Swine flu not mutating
The World Health Organisation has issued reassurances that swine flu remains stable and has shown no signs of mixing with other influenza viruses.
Some health officials have raised concerns that if H1N1, combined with the much deadlier H5N1 bird flu virus then the pandemic could claim many more lives.
"The virus is still very stable," WHO Director-General Dr Margaret Chan told reporters at a news briefing in Moscow.
"But as we all know the influenza virus is highly unpredictable and has great potential for mutation," Chan said after meeting Russian Health Minister Tatyana Golikova.
Chan's remarks are some of the first comments by the WHO leadership since the United Nations agency declared an influenza pandemic on June 11.
Chan said the viruses needed to be closely monitored to make sure there was no mutation.
"We would need to look at how they are behaving in southern hemisphere countries to see whether the H1N1 and the usual seasonal influenza virus would reassort. So far we have not detected any signal," she said.
"Another important thing we need to monitor is H1N1 and H5N1, which is endemic in some countries in Asia and the Middle East. We would like to see whether there will be any change," she said.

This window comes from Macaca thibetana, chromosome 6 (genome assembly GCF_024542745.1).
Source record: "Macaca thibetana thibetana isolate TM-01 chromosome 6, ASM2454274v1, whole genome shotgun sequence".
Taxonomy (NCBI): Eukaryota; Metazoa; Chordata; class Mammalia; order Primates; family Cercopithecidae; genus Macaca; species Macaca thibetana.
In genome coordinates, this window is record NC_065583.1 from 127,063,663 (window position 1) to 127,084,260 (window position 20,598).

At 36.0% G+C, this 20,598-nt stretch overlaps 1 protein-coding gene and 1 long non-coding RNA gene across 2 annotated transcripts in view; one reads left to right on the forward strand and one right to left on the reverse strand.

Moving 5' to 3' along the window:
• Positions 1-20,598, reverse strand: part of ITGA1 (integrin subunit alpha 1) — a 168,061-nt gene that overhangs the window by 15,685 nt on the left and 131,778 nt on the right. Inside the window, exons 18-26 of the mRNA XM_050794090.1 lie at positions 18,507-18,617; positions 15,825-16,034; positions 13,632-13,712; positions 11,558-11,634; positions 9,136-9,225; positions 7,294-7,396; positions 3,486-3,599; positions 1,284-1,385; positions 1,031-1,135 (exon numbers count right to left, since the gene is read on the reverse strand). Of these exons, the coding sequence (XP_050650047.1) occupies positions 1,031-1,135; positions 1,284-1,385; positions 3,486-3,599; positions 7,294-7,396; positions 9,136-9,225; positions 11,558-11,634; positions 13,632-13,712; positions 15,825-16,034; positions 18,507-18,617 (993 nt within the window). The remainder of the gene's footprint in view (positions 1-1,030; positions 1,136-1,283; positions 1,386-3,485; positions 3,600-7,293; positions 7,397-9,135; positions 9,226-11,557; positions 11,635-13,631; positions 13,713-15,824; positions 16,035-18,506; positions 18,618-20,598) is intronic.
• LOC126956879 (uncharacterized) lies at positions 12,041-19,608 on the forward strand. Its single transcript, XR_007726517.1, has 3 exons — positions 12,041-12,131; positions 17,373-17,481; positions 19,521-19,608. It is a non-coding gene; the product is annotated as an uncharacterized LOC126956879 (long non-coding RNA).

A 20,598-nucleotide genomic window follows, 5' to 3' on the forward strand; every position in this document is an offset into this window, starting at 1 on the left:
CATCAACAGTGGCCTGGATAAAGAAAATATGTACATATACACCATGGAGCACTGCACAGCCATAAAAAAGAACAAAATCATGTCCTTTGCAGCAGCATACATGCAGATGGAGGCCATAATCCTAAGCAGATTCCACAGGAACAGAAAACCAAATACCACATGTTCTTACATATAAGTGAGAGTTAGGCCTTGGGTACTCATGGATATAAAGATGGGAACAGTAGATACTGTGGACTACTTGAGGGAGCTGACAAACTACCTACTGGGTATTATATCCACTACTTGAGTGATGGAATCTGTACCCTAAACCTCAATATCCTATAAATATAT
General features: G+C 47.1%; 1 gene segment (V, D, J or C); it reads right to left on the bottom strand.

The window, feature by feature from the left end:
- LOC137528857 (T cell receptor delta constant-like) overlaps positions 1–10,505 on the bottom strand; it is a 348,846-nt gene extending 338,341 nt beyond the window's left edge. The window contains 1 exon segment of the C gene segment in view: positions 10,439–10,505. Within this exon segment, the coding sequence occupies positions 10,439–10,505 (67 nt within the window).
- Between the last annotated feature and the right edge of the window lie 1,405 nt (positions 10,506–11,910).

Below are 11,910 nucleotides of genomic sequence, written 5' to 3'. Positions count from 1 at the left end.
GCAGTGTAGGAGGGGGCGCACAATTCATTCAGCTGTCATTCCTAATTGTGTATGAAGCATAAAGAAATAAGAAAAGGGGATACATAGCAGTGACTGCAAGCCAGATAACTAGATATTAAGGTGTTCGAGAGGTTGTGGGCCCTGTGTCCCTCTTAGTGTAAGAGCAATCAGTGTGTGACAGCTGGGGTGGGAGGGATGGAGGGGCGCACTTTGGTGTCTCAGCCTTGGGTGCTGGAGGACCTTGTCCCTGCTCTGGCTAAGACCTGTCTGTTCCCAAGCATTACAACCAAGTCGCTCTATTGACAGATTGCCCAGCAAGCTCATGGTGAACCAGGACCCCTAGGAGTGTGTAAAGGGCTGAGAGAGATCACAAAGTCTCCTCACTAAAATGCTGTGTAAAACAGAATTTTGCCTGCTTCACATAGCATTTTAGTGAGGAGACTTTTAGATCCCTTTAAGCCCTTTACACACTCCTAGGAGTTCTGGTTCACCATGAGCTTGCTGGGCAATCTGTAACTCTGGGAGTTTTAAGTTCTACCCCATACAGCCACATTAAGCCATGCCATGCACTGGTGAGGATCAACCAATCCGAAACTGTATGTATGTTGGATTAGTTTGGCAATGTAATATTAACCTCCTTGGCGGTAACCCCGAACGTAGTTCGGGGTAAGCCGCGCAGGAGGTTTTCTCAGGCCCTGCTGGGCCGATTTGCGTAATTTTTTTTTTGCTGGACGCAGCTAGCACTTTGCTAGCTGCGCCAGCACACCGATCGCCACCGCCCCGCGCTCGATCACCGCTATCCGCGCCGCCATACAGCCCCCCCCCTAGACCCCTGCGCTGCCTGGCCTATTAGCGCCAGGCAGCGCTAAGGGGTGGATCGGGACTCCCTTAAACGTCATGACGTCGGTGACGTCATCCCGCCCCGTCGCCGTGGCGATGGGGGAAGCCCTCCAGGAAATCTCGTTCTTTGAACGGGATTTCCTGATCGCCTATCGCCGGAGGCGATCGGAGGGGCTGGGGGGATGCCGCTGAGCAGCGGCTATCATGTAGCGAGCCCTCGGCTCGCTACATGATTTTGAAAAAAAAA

"Again, we did not detect any signal that there is any reassortment."
Chan, a straight-talking native of Hong Kong, said that while much effort was being expended on seeking vaccines, common sense measures could still reduce risks of being infected.
"In prevention and reducing the risk of this infection there is of course a lot of attention given to antivirals and vaccines. But we must not forget there are what we call non pharmaceutical measures which are very effective," she said.
"These are simple measures that each individual can take to protect themselves: don't smoke, get enough rest, eat a balanced diet to support a high level of immunity and frequent washing hands with water and soap."
"If you do unfortunately get infected, please do go to see a doctor."
Reuters rf \NZP